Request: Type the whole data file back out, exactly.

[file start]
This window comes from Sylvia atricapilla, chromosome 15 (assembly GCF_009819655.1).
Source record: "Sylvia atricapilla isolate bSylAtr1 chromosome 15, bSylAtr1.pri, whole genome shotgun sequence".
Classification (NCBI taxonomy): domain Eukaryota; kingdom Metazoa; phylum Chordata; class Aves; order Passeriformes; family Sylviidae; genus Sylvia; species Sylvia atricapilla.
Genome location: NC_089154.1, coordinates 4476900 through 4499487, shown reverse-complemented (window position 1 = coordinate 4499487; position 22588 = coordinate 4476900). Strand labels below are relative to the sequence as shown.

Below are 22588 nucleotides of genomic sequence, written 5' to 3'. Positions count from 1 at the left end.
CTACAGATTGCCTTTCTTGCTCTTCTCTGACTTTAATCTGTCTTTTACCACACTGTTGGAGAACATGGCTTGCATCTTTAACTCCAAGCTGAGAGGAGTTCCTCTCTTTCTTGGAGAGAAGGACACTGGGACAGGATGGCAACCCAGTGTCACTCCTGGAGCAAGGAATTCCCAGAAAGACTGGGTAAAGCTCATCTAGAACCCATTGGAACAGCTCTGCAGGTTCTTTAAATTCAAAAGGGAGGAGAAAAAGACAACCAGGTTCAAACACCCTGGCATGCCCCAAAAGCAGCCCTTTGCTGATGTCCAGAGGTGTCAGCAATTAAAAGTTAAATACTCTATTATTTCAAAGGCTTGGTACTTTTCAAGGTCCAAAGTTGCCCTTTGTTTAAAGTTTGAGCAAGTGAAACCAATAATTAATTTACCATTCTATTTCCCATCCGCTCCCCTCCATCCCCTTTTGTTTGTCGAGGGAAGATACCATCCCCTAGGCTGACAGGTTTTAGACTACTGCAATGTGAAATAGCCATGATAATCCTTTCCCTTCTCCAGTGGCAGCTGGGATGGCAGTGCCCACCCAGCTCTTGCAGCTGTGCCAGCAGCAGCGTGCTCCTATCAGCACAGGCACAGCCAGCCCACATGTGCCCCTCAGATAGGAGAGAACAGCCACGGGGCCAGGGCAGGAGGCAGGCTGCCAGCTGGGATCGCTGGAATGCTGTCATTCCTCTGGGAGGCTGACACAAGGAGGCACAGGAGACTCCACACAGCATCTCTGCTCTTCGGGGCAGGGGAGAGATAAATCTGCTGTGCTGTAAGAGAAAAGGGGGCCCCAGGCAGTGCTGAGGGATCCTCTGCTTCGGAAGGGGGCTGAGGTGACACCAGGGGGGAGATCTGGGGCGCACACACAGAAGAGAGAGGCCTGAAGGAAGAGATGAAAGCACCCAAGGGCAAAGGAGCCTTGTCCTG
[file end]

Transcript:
This window comes from Sylvia atricapilla, chromosome 15 (assembly GCF_009819655.1).
Source record: "Sylvia atricapilla isolate bSylAtr1 chromosome 15, bSylAtr1.pri, whole genome shotgun sequence".
Classification (NCBI taxonomy): domain Eukaryota; kingdom Metazoa; phylum Chordata; class Aves; order Passeriformes; family Sylviidae; genus Sylvia; species Sylvia atricapilla.
Genome location: NC_089154.1, coordinates 4476900 through 4499487, shown reverse-complemented (window position 1 = coordinate 4499487; position 22588 = coordinate 4476900). Strand labels below are relative to the sequence as shown.

Below are 22588 nucleotides of genomic sequence, written 5' to 3'. Positions count from 1 at the left end.
CTACAGATTGCCTTTCTTGCTCTTCTCTGACTTTAATCTGTCTTTTACCACACTGTTGGAGAACATGGCTTGCATCTTTAACTCCAAGCTGAGAGGAGTTCCTCTCTTTCTTGGAGAGAAGGACACTGGGACAGGATGGCAACCCAGTGTCACTCCTGGAGCAAGGAATTCCCAGAAAGACTGGGTAAAGCTCATCTAGAACCCATTGGAACAGCTCTGCAGGTTCTTTAAATTCAAAAGGGAGGAGAAAAAGACAACCAGGTTCAAACACCCTGGCATGCCCCAAAAGCAGCCCTTTGCTGATGTCCAGAGGTGTCAGCAATTAAAAGTTAAATACTCTATTATTTCAAAGGCTTGGTACTTTTCAAGGTCCAAAGTTGCCCTTTGTTTAAAGTTTGAGCAAGTGAAACCAATAATTAATTTACCATTCTATTTCCCATCCGCTCCCCTCCATCCCCTTTTGTTTGTCGAGGGAAGATACCATCCCCTAGGCTGACAGGTTTTAGACTACTGCAATGTGAAATAGCCATGATAATCCTTTCCCTTCTCCAGTGGCAGCTGGGATGGCAGTGCCCACCCAGCTCTTGCAGCTGTGCCAGCAGCAGCGTGCTCCTATCAGCACAGGCACAGCCAGCCCACATGTGCCCCTCAGATAGGAGAGAACAGCCACGGGGCCAGGGCAGGAGGCAGGCTGCCAGCTGGGATCGCTGGAATGCTGTCATTCCTCTGGGAGGCTGACACAAGGAGGCACAGGAGACTCCACACAGCATCTCTGCTCTTCGGGGCAGGGGAGAGATAAATCTGCTGTGCTGTAAGAGAAAAGGGGGCCCCAGGCAGTGCTGAGGGATCCTCTGCTTCGGAAGGGGGCTGAGGTGACACCAGGGGGGAGATCTGGGGCGCACACACAGAAGAGAGAGGCCTGAAGGAAGAGATGAAAGCACCCAAGGGCAAAGGAGCCTTGTCCTG